Why would you say it was pointless. I learned C++ before Java - I think you can do it either way and find the other language easy to grasp as a result
     
  11. Why not use C# ? or Small Basic ?
    At least then if you extend it you do so without the mad syntax.

     
  12. BarryRiley

    BarryRiley New commenter

    I suppose so
     
  13. JaquesJaquesLiverot

    JaquesJaquesLiverot Established commenter

    There's a whole lot of different issues getting an outing in these debates!
    C without the difficult bits? Isn't that JavaScript - which has the added benefit that you can do it in Notepad and don't need a compiler.
    Someone also said to avoid VB and forms. Well, you do end up with lots of messy scraps of code with a VB forms app, but you can knock up something that looks good quite quickly, and that could be good for motivation. I don't think it's a big jump from Scratch or GameMaker to VB in Visual Studio.
    Ultimately, different languages are largely the same at the level we're teaching them - KS3 kids aren't going to worry about C++ classes and operator overloading.
    The most intriguing statements are about students being turned off by the idea of programming. I've introduced the idea to a few students over the past couple of weeks, and they've all loved it.
     
  14. Perhaps it's about what you program. If you program stuff that has some practical result, even if it's very simple, that's better than programs adding 2 numbers.
     
  15. What exactly does Small Basic do that's so great / makes it better than VB as a choice?

     
  16. Tosha

    Tosha New commenter

    Ha Ha teach C++, mad! Memory management, copy constructors, deep/shallow copies, lack of libraries, great choice

     
  17. Well, firstly it's a proper Win32 application. And it's free. And Microsoft aren't trying to stop people using it. The object model is half way competent. It's got Intellisense. It's got a decent library system ; this with the object model means you can encapsulate things usefully. You can draw graphics that aren't GDI hacks.There's no security risk. You can't hack with it.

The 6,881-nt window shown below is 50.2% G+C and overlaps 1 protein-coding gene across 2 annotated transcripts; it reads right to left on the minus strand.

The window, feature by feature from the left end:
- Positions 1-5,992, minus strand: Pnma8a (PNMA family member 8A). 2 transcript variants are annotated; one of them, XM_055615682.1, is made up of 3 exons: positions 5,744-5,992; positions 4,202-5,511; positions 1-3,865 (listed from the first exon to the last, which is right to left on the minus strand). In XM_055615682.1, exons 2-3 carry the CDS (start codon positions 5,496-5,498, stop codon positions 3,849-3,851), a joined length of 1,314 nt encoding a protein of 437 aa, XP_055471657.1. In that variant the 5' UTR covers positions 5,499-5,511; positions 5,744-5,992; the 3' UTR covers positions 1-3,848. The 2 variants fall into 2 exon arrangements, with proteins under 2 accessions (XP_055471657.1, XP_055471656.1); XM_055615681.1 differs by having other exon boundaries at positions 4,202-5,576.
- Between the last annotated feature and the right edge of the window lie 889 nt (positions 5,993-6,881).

Admittedly it's not that good at apps which are forms with win32 controls stuck on.

     
  18. I don't see the point of teaching C++ without using it fully, or getting into the detail of the language. If you're just going to use it for these basics, why not use C or Java, C# etc?

    As to whether it's suitable for school teaching ... well, I doubt it very much; if it's taught fully. I'm teaching a mixed grad/undergraduate C++ class starting in two weeks time; and, as I teach this course regularly, I know that they're going to have their brains fried (static classes, pure virtual functions, abstract base and friend classes, vtables and function pointers, templates, ...)
    Btw, I also wonder about the wisdom of teaching systems' programming languages. C and C++ are really the languages one would use to write compilers (and other languages), and operating systems in. Far better to teach something more forgiving - VB, Pascal, C#, BASIC - or perhaps something really funky like ML, Haskell - or Prolog perhaps?
     
  19. Have you ever actually written anything in Prolog ?

     
  20. Certainly, quite a lot as it happens!
    I'd recommend SICStus if you fancy having a go?